It may come as a surprise, but the idea of executing a prenuptial agreement prior to walking down the aisle is no longer considered taboo by many couples. That’s because they see the inherent value in establishing a legally binding document setting forth in very clear and precise terms what to expect in the event of a divorce.
In other words, they understand that establishing expectations concerning such issues as property division and child custody can grant much-needed peace of mind going forward and help avoid prolonged legal battles in the future.
Interestingly, recent reports indicate that a growing number of couples are now expanding the scope of the traditional prenup by executing so-called “social media prenuptial agreements” or adding a similar element to their prenuptial agreements.
In general, these digital prenups set forth expectations/limitations concerning the use of social media outlets such as Facebook, Twitter, Instagram, Snapchat, etc. For example, it might prohibit each spouse from posting photos or other potentially embarrassing information without first securing the consent of the other.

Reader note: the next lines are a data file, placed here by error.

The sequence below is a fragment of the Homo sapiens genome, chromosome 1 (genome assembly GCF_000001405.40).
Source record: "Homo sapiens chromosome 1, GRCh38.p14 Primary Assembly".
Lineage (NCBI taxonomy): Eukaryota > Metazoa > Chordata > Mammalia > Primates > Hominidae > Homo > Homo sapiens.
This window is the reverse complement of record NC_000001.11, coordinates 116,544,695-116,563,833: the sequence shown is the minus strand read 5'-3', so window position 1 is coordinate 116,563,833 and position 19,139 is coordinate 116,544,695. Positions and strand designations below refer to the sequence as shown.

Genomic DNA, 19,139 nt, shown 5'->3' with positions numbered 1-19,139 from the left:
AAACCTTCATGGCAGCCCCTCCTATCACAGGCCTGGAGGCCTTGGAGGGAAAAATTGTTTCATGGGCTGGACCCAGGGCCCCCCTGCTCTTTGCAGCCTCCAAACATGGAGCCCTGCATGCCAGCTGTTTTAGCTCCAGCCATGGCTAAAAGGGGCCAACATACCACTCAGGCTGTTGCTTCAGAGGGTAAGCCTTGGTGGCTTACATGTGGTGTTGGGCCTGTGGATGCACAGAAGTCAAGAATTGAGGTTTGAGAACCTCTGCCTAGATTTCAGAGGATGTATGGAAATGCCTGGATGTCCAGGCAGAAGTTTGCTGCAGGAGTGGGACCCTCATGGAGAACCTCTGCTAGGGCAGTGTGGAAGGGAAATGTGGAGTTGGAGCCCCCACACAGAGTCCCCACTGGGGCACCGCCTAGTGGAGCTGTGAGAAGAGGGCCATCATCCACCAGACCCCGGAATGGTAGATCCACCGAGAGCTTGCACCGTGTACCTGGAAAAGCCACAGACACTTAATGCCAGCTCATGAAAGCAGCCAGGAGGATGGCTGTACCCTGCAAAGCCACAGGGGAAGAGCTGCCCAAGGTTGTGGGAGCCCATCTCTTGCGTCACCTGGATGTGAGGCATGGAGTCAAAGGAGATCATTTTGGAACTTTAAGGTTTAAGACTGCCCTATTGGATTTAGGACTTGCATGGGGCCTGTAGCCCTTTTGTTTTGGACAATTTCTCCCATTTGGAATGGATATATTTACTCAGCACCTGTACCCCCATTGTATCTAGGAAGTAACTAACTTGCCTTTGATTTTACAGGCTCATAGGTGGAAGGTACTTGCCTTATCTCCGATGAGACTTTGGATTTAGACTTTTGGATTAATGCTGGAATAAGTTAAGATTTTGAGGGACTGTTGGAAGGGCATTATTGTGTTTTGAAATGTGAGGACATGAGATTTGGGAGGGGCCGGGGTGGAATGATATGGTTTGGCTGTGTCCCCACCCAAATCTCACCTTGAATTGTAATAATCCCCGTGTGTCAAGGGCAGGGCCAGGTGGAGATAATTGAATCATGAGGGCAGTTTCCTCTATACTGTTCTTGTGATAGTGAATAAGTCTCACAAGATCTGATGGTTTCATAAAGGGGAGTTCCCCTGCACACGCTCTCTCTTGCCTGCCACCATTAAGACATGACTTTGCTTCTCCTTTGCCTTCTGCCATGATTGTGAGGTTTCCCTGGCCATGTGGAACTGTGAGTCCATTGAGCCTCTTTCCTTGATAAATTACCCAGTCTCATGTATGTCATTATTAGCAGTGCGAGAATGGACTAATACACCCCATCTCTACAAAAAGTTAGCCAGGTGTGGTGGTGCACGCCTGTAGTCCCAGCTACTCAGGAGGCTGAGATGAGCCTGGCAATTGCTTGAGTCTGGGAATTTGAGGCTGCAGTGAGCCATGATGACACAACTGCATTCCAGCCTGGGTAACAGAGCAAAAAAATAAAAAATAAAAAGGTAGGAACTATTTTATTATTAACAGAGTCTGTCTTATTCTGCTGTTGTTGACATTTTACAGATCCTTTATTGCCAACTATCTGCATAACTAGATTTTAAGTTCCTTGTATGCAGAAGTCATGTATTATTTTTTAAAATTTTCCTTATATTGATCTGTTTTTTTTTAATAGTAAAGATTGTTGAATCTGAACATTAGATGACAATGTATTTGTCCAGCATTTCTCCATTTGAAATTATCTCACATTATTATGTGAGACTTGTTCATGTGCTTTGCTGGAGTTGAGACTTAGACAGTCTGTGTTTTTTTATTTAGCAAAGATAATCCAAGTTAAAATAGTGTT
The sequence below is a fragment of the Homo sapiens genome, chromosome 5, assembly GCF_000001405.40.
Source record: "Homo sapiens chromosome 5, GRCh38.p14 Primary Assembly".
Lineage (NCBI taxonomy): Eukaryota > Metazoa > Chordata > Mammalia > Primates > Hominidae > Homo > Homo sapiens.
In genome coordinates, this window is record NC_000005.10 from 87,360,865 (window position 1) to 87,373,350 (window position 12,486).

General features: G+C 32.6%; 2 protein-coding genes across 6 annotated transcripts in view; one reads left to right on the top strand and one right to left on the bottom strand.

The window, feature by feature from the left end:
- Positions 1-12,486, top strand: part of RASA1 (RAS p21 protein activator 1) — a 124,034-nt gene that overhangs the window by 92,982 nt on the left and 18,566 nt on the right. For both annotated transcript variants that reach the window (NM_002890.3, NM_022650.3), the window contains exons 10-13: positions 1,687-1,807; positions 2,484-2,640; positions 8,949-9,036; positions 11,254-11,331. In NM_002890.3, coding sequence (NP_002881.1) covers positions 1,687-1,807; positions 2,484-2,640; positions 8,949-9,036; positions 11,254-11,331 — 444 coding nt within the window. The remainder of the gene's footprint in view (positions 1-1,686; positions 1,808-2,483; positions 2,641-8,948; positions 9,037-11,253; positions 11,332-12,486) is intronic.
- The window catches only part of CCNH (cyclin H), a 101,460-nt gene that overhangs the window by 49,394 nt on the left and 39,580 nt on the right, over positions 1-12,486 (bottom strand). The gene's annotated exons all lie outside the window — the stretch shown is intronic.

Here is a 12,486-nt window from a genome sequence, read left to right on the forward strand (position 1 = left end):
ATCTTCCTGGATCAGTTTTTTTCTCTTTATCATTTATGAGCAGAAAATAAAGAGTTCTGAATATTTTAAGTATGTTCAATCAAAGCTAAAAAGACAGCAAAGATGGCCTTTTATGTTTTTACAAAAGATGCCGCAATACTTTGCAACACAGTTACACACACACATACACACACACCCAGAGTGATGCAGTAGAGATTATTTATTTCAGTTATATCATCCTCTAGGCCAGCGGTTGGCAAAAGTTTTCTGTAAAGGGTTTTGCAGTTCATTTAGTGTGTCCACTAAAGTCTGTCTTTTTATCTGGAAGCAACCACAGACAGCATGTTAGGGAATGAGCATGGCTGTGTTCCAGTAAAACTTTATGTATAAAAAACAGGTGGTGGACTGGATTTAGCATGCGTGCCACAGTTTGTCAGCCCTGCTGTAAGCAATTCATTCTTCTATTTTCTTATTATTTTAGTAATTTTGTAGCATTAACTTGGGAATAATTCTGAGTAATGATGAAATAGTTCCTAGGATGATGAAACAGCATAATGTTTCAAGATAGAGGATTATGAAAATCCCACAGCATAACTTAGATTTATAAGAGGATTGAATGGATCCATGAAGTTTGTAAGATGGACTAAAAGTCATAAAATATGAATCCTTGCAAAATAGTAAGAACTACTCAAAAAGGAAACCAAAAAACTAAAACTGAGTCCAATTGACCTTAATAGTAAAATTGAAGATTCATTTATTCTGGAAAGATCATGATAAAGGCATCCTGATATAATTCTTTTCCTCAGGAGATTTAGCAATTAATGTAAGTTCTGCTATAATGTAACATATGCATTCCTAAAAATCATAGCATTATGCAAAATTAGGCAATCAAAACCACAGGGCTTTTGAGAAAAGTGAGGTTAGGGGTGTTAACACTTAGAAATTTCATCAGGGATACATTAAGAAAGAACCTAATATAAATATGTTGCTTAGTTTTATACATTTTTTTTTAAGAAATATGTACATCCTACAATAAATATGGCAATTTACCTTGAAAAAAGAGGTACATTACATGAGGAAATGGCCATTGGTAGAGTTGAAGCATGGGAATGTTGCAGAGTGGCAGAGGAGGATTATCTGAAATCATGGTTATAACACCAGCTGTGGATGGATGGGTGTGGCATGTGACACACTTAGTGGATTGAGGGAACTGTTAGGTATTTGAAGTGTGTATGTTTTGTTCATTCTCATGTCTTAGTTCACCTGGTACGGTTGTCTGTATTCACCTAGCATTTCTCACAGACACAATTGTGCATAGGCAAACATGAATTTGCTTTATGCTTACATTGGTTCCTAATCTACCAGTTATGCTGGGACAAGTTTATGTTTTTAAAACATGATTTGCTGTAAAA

“The real damage today is that the content remains out there forever,” said one attorney. “You can’t get rid of it, so the consequences are tremendous for harm to the other party.”
While attorneys have reported seeing some cases where spouses are required to pay a large sum for violating the social media clause post-divorce, they indicate that the idea behind the clauses is more about setting boundaries, and respecting a spouse’s privacy and reputation.
It is worth noting that relationship experts indicate that those spouses who perhaps don’t feel the need of incorporating a social media clause into their prenup should nevertheless consider having a conversation with their significant other about their expectations concerning social media, which is inarguably now a part of our daily lives.
What are your thoughts on social media prenups?
If you would like to learn more about prenuptial agreements or about the divorce process in general, consider speaking with an experienced legal professional who can answer your questions and explain your options.
Source: The New York Daily News, “Legally binding social media ‘prenups’ aim to quash embarrassing Facebook posts,” Jenna O’Donnell, June 5, 2014